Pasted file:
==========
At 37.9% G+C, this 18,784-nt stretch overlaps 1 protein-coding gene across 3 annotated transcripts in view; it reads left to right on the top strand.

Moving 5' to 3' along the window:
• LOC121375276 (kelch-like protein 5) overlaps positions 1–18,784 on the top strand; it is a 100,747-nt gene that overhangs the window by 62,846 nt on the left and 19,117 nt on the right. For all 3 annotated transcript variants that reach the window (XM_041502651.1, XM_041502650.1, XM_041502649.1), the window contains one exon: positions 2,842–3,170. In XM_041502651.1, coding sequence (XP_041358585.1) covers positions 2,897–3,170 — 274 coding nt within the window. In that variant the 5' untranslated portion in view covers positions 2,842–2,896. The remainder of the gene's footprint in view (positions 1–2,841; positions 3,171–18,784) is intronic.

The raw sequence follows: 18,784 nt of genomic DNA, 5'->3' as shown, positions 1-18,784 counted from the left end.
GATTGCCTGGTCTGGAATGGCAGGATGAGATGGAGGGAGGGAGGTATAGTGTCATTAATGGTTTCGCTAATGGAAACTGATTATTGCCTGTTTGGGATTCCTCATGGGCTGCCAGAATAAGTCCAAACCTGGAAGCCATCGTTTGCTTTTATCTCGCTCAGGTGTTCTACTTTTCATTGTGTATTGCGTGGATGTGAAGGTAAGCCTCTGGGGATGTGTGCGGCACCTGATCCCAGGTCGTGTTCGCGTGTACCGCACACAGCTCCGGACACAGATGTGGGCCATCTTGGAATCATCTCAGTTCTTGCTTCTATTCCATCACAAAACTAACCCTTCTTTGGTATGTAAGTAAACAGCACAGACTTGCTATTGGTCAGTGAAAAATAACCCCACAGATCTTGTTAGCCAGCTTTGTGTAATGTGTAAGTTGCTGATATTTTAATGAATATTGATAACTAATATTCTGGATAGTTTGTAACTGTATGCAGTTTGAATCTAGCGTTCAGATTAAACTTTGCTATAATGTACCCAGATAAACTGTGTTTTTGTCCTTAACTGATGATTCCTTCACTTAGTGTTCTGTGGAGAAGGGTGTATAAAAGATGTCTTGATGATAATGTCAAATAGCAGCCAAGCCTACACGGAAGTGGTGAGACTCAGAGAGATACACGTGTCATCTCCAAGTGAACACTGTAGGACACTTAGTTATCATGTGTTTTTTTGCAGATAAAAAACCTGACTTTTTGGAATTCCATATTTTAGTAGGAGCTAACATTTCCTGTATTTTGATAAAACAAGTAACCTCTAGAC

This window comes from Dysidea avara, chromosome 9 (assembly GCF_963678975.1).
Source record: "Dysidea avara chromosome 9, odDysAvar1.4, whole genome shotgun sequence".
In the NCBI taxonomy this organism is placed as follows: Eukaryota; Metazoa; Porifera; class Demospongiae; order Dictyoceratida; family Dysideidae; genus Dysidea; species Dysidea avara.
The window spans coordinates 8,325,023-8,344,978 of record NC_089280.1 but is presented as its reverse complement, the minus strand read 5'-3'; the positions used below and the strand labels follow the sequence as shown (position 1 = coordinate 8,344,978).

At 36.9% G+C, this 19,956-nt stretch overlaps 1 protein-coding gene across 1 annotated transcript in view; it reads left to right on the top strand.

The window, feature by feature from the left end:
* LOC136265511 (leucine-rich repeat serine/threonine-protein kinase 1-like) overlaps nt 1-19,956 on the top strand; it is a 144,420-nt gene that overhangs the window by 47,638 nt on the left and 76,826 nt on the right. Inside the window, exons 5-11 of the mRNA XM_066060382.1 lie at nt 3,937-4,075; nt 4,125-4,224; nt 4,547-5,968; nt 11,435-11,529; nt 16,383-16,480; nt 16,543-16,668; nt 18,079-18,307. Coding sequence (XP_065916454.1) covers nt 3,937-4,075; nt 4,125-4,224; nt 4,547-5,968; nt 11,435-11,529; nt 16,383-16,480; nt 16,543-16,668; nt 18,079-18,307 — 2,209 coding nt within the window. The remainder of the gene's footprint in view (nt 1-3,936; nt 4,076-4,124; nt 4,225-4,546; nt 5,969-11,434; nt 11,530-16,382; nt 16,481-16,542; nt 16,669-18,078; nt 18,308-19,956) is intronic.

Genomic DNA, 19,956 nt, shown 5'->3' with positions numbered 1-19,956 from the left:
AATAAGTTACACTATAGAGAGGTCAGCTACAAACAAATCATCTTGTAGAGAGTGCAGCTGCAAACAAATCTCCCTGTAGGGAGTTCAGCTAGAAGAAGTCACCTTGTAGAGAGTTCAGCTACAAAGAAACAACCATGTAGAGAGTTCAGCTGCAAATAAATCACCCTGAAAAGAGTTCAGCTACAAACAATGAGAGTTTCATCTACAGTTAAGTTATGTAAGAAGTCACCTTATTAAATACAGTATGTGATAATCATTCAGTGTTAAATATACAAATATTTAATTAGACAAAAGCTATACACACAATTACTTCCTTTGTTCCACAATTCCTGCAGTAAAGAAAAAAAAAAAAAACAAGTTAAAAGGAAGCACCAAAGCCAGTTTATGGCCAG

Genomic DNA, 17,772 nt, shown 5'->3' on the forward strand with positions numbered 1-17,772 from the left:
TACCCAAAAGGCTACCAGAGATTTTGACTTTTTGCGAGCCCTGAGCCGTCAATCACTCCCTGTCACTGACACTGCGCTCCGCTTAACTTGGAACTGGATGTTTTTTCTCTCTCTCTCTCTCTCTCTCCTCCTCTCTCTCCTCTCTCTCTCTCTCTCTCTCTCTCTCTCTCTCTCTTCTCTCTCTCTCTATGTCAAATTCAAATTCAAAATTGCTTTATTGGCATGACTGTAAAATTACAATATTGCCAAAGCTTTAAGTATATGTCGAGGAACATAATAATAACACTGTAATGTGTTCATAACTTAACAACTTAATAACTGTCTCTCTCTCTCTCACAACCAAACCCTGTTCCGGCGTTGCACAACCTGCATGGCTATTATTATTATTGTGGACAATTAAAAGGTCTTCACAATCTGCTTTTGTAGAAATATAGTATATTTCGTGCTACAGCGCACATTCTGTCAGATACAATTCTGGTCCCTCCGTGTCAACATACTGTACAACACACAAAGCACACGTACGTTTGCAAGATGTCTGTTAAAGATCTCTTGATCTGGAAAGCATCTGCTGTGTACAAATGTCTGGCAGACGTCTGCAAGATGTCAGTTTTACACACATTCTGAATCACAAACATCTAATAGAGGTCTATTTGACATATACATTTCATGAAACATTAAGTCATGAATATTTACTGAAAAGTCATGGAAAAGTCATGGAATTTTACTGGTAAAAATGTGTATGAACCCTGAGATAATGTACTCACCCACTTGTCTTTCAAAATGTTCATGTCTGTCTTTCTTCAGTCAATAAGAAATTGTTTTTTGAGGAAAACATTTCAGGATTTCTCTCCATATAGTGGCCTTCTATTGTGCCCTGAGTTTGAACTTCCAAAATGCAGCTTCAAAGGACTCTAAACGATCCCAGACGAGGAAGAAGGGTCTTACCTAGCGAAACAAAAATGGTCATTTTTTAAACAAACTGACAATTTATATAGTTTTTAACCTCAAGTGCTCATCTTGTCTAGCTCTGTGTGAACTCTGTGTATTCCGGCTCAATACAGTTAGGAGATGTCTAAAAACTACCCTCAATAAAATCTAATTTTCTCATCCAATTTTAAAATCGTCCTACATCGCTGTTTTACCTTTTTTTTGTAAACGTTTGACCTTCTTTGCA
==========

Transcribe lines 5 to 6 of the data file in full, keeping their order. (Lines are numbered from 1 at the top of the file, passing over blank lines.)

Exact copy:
GATTGCCTGGTCTGGAATGGCAGGATGAGATGGAGGGAGGGAGGTATAGTGTCATTAATGGTTTCGCTAATGGAAACTGATTATTGCCTGTTTGGGATTCCTCATGGGCTGCCAGAATAAGTCCAAACCTGGAAGCCATCGTTTGCTTTTATCTCGCTCAGGTGTTCTACTTTTCATTGTGTATTGCGTGGATGTGAAGGTAAGCCTCTGGGGATGTGTGCGGCACCTGATCCCAGGTCGTGTTCGCGTGTACCGCACACAGCTCCGGACACAGATGTGGGCCATCTTGGAATCATCTCAGTTCTTGCTTCTATTCCATCACAAAACTAACCCTTCTTTGGTATGTAAGTAAACAGCACAGACTTGCTATTGGTCAGTGAAAAATAACCCCACAGATCTTGTTAGCCAGCTTTGTGTAATGTGTAAGTTGCTGATATTTTAATGAATATTGATAACTAATATTCTGGATAGTTTGTAACTGTATGCAGTTTGAATCTAGCGTTCAGATTAAACTTTGCTATAATGTACCCAGATAAACTGTGTTTTTGTCCTTAACTGATGATTCCTTCACTTAGTGTTCTGTGGAGAAGGGTGTATAAAAGATGTCTTGATGATAATGTCAAATAGCAGCCAAGCCTACACGGAAGTGGTGAGACTCAGAGAGATACACGTGTCATCTCCAAGTGAACACTGTAGGACACTTAGTTATCATGTGTTTTTTTGCAGATAAAAAACCTGACTTTTTGGAATTCCATATTTTAGTAGGAGCTAACATTTCCTGTATTTTGATAAAACAAGTAACCTCTAGAC

This window comes from Dysidea avara, chromosome 9 (assembly GCF_963678975.1).